Hate.com expands on the net

BBC Breakfast News, January 12, 2000
By Julie Etchingham

More than 140 million people across the globe now use the internet. Half of them are in the United States where the internet is the new mass medium.

Access to the web in America is cheap and easy.

And the constitutional commitment to the right of free speech means even those on the extreme fringes of society can publish and broadcast their views.


Don Black is an ex-Grand Dragon of the Ku Klux Klan and webmaster of Stormfront - a site that advocates white supremacy.

He lives tucked away in the suburbs of West Palm Beach, Florida.

"We believe that our people, white people in this country and throughout the world, are being discriminated against," he says.

"They're being treated as second class citizens. We're tired of seeing other racial and ethnic groups impose their agenda on us."

Mr Black has worked for the white supremacist movement since his youth. He joined the KKK, as it is known, when he graduated from university. He left the Klan during the early 1980s when he was arrested for helping to plot the overthrow of a Caribbean island.

He had hopes of setting up an all white state. It was in his prison cell that he developed an expertise in computers.

He created Stormfront in 1995. Mr Black denies it incites hatred and violence. He describes it as a legitimate forum for white nationalists. Circle of hate The website provides links to more extreme organisations than his own, but Mr Black's detractors say his is the hub of a circle of hate. After years of struggling to spread his message, the internet gave him the power he was looking for.

In the same computer room, his son Derek runs Stormfront for kids. It encourages other children to engage in debates on racial awareness. Such sites, which deliberately target young people, are causing the greatest concern.

At the click of a mouse, a full spectrum of hate is available. Homophobic websites

The murder of gay teenager Mathew Shepard from Wyoming in 1998 sent shockwaves through America.

Despite pleas from his parents, the anti-homosexual lobby seized his funeral as an opportunity to push its propaganda. Ever since, the homophobic website, God Hates Fags, has displayed a vision of Matthew Shepard burning in hell.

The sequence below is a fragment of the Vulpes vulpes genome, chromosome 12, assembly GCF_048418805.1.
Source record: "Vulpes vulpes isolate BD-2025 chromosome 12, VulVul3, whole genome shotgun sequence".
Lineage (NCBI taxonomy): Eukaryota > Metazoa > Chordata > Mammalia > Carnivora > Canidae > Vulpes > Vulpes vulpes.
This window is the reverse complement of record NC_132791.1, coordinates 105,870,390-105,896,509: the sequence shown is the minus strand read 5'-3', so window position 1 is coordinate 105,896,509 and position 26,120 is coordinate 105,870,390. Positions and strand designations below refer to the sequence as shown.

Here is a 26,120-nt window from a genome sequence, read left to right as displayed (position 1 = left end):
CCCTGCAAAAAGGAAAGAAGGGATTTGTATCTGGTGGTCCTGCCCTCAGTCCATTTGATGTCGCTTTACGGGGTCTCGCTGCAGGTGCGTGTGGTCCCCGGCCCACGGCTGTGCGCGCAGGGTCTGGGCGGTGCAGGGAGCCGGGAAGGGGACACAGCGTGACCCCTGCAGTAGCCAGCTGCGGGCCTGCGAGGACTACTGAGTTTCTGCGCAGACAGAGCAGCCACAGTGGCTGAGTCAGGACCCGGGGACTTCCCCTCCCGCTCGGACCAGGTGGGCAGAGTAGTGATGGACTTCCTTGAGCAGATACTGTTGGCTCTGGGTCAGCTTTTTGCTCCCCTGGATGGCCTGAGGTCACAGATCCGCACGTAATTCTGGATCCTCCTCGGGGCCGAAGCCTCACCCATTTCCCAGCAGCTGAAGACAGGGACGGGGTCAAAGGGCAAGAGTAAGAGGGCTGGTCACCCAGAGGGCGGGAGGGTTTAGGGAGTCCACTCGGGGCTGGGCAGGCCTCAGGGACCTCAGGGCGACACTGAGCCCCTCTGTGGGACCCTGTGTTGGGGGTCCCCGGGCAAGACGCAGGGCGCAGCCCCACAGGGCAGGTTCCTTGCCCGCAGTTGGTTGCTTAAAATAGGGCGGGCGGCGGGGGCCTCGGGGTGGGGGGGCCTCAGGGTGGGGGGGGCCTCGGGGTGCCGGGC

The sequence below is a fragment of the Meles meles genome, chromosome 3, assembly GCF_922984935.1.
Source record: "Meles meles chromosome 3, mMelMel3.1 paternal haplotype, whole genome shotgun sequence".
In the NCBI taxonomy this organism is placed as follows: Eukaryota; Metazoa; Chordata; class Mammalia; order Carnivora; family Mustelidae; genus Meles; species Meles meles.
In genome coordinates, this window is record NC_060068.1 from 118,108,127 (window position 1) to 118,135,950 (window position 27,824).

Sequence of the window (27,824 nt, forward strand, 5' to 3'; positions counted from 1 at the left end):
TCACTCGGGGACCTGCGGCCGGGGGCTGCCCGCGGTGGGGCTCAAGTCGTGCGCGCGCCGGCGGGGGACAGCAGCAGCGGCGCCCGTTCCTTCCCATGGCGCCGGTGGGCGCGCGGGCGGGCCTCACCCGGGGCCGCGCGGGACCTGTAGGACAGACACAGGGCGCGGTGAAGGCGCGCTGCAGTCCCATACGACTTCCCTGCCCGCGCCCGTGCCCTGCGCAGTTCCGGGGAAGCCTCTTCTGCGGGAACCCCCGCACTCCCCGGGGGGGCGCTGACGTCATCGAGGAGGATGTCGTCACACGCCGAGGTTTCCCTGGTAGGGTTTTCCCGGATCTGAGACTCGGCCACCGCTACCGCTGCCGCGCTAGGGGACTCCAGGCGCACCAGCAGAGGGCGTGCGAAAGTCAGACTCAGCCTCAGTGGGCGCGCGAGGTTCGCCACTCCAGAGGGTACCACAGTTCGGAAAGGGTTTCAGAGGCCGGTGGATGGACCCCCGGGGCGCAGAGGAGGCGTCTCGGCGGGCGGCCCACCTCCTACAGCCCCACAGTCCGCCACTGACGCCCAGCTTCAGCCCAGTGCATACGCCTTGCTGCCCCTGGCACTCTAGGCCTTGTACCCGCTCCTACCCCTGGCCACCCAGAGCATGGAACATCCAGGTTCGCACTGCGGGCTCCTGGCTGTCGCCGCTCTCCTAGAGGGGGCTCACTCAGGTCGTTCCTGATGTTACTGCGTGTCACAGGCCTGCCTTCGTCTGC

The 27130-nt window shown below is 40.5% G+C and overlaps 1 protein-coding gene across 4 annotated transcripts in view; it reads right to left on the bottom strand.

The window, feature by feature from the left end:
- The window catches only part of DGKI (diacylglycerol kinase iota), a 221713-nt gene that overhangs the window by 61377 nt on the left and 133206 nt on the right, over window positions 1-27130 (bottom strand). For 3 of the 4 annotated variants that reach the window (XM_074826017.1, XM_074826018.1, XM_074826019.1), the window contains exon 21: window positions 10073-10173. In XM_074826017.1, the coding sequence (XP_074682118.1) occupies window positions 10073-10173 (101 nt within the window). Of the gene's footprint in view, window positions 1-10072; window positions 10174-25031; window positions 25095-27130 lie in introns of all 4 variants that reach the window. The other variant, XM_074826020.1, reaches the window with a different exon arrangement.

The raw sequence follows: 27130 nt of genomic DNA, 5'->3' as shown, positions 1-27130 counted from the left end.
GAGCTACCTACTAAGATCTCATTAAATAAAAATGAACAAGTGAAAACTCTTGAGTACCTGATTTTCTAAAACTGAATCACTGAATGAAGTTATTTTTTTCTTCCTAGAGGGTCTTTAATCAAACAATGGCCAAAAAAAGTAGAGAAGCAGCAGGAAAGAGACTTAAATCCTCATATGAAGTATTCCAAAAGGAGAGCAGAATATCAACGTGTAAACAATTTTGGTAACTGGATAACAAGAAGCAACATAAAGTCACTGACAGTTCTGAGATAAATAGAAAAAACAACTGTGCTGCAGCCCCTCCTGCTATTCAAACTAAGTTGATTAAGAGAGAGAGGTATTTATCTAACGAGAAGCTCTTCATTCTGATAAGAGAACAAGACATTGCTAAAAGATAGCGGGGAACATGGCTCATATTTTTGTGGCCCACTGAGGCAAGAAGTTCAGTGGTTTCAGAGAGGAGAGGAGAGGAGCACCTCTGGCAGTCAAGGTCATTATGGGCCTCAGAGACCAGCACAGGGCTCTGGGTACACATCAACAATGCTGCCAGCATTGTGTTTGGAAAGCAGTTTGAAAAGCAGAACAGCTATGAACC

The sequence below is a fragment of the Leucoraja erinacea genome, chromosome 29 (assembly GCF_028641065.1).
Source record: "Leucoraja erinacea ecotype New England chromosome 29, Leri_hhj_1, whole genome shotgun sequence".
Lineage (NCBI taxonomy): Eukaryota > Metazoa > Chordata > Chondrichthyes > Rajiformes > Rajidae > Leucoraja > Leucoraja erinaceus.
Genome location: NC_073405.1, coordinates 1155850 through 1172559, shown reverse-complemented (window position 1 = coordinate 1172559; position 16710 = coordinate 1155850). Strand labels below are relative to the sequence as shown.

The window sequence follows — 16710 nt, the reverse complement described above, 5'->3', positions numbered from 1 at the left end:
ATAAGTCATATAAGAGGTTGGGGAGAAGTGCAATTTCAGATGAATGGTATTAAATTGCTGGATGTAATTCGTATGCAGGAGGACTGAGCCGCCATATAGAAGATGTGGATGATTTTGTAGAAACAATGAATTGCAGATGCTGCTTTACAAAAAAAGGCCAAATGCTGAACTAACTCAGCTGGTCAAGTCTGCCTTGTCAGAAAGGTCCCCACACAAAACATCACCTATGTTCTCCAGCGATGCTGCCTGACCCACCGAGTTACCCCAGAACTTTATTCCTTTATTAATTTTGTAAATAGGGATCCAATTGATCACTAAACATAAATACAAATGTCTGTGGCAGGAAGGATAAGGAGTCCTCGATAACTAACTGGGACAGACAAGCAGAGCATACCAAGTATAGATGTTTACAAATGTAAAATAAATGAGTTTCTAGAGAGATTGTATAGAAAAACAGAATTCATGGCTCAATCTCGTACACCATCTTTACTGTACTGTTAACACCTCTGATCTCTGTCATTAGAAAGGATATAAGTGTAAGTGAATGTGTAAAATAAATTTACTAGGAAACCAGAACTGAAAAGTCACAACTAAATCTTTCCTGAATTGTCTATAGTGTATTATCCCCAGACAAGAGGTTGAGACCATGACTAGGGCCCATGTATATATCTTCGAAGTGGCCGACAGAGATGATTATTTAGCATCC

Alongside the image, there are quotes that the group regard as biblical back-up for their views.

On the internet, there are few limits on what is acceptable.

'Potential audience is huge'

The headquarters of America's oldest Jewish civil-rights organisation lies behind the Holocaust Memorial at the United Nations Plaza in New York. The Anti-Defamation League (ADL) monitors not only anti-Semitic material on the internet - but the full range of hate sites.

It is thought there are currently around 500 of them - just a tiny proportion of the material available on the web.

The ADL says the potential audience for these sites is huge. "They are reaching out to people. There is an electronic community of hate being created out there day by day on the internet."

The mountains of West Virginia, barely touched by advances in modern technology, are a retreat for many from the pressures of metropolitan life. Mail-order hate They are also home to a far right organisation linked to its members via the internet. The National Alliance is regarded by many as the most dangerous in America.

It is headed by former American Nazi Party officer Dr William Pierce. He believes that multiculturalism has ruined America and says the voices of free-thinking individuals are stifled by the state.

This quiet backwater has become the hub of Dr Pierce's thriving internet mail-order business selling books and tapes espousing his view. The nearby post office has had to be upgraded to cope with the increase in demand. Dr Pierce's own novel, The Turner Diaries, is one of the bestsellers on his list.

It was written in 1975 under his pseudonym, Andrew Macdonald. The story is a violent fantasy about a global Aryan uprising.

Oklahoma bombing

The book has been notoriously connected with the man who bombed the Murrah Federal Building in Oklahoma City 20 years later.

Timothy McVeigh reportedly had a fascination with the book. At his trial, some of his friends said that he had sent them copies of The Turner Diaries, urging them to read it.

Dr Pierce denies that the novel incites violence. He publishes extracts from it in several languages on his website. Because of the interest in the book and similar material, most of the organisation's communication is now via the internet. A growth industry

Dr Pierce says that the full potential of the technology is yet to be realised.

"Sixty per cent of our communication is by internet - five years from now, up to 80%. Probably within the next year, full screen video - hope to take full advantage of that."

By publishing their views on the internet, groups like the National Alliance are opening themselves to greater public scrutiny than before. It has led to calls for greater regulation of material on the net. But it is becoming clear that any attempt to curb the right to free speech here will be met with fierce resistance.

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